WASHINGTON, Nov. 2, 2020 – Today, the U.S. Department of Agriculture announced it has delivered to Congress its priority list of deferred maintenance projects for Great American Outdoors Act (GAOA) funding in fiscal year 2021. The GAOA will protect and enhance the economies of numerous gateway communities that surround our public lands by restoring and maintaining critical access and infrastructure. The bill was a part of a strong push by President Trump to prioritize the conservation and stewardship of our public lands. Congress passed the bill in July and the President signed it into law in August.
“Each year our nation’s forest network connects approximately 300 million Americans to federally managed public lands. The Great American Outdoors Act gives us an historic opportunity to make significant improvements to our visitor facilities, roads, bridges, trailheads, campgrounds, and other recreational sites and to secure and improve access to public lands for generations to come,” said U.S. Secretary of Agriculture Sonny Perdue. “USDA is hitting the ground running to implement the Great American Outdoors Act. We are working with states, local communities, and partners to enhance the quality of the visitor experience in a way that boosts local economies, creates employment opportunities, and reduces our maintenance backlog.”
The project list breakdown, now available on the agency’s website, will help the Forest Service reduce its $5.2 billion deferred maintenance backlog and improve access and visitor experience by repairing and restoring roads, trails, bridges, recreation sites, and other facilities on national forests and grasslands. Working with state and local governments and other partners in a Shared Stewardship framework, these projects will benefit from millions in partner contributions that will further bolster the funding provided under GAOA.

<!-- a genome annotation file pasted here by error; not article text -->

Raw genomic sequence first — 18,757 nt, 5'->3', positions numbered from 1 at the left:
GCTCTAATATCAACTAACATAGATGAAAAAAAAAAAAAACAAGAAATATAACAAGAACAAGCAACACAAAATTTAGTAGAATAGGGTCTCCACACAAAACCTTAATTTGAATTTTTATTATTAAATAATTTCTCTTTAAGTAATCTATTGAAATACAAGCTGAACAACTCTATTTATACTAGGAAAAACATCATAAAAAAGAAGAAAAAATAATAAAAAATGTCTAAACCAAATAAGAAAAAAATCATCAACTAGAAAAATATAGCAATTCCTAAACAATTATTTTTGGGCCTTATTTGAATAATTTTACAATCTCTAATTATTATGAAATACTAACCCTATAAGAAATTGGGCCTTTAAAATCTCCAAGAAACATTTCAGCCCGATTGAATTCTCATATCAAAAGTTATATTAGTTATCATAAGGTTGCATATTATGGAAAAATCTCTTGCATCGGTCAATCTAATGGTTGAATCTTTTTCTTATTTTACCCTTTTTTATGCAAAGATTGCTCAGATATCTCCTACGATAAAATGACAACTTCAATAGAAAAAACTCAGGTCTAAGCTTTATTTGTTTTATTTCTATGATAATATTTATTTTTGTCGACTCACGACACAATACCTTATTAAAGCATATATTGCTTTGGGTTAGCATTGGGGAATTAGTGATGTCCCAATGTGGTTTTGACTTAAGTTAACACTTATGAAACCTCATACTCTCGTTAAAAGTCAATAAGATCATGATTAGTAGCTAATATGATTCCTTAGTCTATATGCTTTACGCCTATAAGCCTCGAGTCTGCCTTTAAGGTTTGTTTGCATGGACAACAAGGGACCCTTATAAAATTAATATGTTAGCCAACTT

After the GAOA was signed into law in August, the Forest Service spent several weeks reviewing project proposals from national forests and grasslands nationwide. The agency analyzed project proposals based on seven criteria:
- Reduce deferred maintenance
- Promote management of America’s forests
- Improve visitor experience
- Contribute to rural economic development
- Improve visitor access
- Ensure health and safety
- Leverage partner contributions and resources
After a careful analysis of all project proposals, the Forest Service worked with local communities and stakeholders to identify over 550 shovel-ready projects that, if fully funded, will give federal land managers resources to take aggressive steps in repairing and restoring facilities and infrastructure the American people depend on when visiting their national forests and grasslands.
Read more from Secretary Perdue on the Great American Outdoors Act in his op-ed “Opening and Accessing America’s Great Outdoors,” featured on the on the Rocky Mountain Elk Foundation website.
The Great American Outdoors Act responds to the growing $5.2 billion backlog of deferred maintenance on national forest and grasslands, which includes $3.7 billion for roads and bridges and $1.5 billion for visitor centers, campgrounds and other facilities. The Forest Service currently administers more than 370,000 miles of roads, 13,400 bridges, 159,000 miles of trails, 1,700 dams and reservoirs, 1,500 communications sites, 27,000 recreation sites, and 40,000 facilities of other types. In addition to helping address deferred maintenance for these critical facilities and infrastructure, the Great American Outdoors Act will help the Forest Service to continue supporting rural economies and communities in and around national forests and grasslands across the country.
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